Doane turned on the oxygenation, and within seconds, multiple circles of bubbling water exploded all over the surface of his tank. Almost immediately, bubbling water reached the crated animals.
He removes the waste product, or ammonia, from the water with raw Caribbean coral and dolomite, a mineral consisting of calcium magnesium carbonate found in quartz or marble mined in western Canada. Dolomite, a dull creamy white with an occasional glint of quartz, has a highly uneven surface that Doane refers to as erratic. Good bacteria attach to the surfaces of the coral, then spread and thrive on the dolomite, which "grows bacteria in all 360 degrees of the rock," Doane said.
Lobsters eliminate waste in the form of ammonia. Bacteria feed on the ammonia produced by the lobster waste. "A lobster system that works properly maintains a zero reading of ammonia with trace readings of nitrates and nitrites," Doane said. "The difference between a good lobster tank and a bad one is whether or not the system will process the ammonia in a 24-hour period."
One secret to long-term holding systems is the water. It must be chilled to a temperature that does not change when a load of lobsters is dumped in the tank. Doane accomplishes this through the use of what he called "massive, massive titanium chillers" that maintain 36- to 38-degree constant water temperature. The water goes through bio-filters before entering the tank. Dissolved oxygen, Doane said, "revitalizes and maintains the health of these animals." He said his liability insurance is high because he's ultimately responsible for the water quality in the tanks he sells and the way the customer maintains the system. He credits Michael Marceau, of The Lobster Company, in Kennebunkport, his mentor, for much of his success.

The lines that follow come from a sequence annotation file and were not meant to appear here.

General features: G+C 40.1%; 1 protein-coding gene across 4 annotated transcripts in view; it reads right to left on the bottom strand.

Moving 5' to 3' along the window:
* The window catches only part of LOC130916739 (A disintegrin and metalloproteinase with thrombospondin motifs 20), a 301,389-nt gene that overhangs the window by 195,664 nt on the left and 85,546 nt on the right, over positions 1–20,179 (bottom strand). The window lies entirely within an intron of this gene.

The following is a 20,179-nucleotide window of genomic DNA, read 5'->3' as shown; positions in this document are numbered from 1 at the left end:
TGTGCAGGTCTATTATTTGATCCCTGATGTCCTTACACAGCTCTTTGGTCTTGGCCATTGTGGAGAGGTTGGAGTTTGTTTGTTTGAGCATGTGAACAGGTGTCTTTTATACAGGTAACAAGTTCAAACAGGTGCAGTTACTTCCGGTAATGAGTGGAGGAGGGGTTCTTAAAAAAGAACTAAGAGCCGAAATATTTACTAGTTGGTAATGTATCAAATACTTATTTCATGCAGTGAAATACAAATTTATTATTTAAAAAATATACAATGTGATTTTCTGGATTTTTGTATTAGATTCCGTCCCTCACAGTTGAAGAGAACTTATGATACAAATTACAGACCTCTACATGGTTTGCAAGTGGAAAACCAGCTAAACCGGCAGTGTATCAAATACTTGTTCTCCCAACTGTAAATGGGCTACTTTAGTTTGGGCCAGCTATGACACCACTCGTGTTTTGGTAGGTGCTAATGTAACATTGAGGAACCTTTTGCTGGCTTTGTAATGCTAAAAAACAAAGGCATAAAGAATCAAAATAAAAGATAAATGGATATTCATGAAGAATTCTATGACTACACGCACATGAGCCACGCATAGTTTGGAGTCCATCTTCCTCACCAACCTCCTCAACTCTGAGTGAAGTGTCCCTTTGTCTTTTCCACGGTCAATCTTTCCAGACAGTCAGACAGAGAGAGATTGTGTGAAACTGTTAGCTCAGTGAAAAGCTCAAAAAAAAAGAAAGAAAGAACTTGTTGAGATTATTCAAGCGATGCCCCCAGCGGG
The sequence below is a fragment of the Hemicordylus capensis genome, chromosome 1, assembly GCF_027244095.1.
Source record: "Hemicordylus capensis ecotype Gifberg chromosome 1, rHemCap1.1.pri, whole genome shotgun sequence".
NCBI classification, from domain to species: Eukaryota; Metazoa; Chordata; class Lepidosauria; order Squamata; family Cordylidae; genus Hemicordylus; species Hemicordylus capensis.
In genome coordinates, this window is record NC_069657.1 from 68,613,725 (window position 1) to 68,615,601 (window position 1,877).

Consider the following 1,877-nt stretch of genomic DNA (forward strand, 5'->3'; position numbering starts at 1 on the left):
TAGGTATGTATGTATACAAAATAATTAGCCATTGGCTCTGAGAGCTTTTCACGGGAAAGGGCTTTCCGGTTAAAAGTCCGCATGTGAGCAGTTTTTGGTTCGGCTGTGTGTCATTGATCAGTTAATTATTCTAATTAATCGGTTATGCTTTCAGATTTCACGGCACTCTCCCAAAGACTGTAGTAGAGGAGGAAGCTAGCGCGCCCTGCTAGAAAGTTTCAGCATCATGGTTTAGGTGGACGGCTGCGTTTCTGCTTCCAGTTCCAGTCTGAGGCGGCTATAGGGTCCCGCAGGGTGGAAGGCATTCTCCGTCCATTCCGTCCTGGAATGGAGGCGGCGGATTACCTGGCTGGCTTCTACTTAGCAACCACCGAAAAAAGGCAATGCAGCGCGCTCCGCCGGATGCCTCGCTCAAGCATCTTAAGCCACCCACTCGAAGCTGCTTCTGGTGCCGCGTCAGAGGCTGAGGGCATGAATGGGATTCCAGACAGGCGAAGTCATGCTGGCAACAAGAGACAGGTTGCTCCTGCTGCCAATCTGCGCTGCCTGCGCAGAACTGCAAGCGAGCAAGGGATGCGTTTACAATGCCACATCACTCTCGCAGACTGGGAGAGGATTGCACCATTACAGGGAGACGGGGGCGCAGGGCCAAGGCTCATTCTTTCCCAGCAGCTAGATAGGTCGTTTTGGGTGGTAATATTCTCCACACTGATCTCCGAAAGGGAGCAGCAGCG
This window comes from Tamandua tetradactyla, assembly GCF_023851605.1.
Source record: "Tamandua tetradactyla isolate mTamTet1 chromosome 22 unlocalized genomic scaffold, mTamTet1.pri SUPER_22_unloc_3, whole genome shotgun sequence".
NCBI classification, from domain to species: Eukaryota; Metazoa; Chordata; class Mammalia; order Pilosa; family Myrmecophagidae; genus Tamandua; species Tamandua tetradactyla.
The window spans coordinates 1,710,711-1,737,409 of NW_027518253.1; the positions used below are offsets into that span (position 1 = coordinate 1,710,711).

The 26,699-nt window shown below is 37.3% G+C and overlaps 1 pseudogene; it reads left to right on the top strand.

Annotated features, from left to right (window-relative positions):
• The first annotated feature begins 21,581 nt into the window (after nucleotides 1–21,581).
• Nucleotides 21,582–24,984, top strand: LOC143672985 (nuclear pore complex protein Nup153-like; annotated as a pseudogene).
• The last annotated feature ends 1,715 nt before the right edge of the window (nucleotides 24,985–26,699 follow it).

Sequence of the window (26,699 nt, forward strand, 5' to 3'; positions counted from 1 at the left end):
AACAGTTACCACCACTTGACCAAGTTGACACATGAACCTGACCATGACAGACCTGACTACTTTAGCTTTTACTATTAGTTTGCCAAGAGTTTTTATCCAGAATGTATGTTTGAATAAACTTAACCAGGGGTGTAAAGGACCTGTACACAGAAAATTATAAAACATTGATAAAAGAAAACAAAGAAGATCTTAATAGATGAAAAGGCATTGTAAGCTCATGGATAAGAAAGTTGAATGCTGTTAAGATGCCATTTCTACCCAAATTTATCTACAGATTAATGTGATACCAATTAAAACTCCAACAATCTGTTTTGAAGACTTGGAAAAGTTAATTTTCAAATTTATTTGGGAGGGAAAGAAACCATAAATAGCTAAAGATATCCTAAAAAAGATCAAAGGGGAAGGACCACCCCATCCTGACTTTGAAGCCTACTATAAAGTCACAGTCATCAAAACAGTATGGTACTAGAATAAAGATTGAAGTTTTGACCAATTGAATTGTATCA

Among Doane's customers is Sterling Fitzhenry, of Cutler. Fitzhenry's tanks recirculate 50,000 gallons of water to keep his 50,000 lbs. of caged lobsters healthy.
Behind Fitzhenry's two tanks lies the filter. The pre-filter catches old foam, lobster legs and claw bands. On the bottom of the filter is a row of water pipes. Above them is a layer of thin mesh and 8 to 10 inches of dolomite. A filter pad lies on top of the rocks, and on top of that, the oxygen/air pipes. It's a sophisticated system, and expensive, but it keeps lobsters healthy.
Fitzhenry's two titanium chillers have their own building. In fact he built his compound as an investment composed of wharf, house, office building, tank house, two bait sheds, fuel shed, and a building for his son's welding business. Having run the business for three years, Fitzhenry has placed the compound on the market and plans semi-retirement. Of all who advised and helped him, Fitzhenry said that Doane "was the best thing, the best person that I was introduced to." He advised, "The key to keeping the lobsters alive is the bacteria."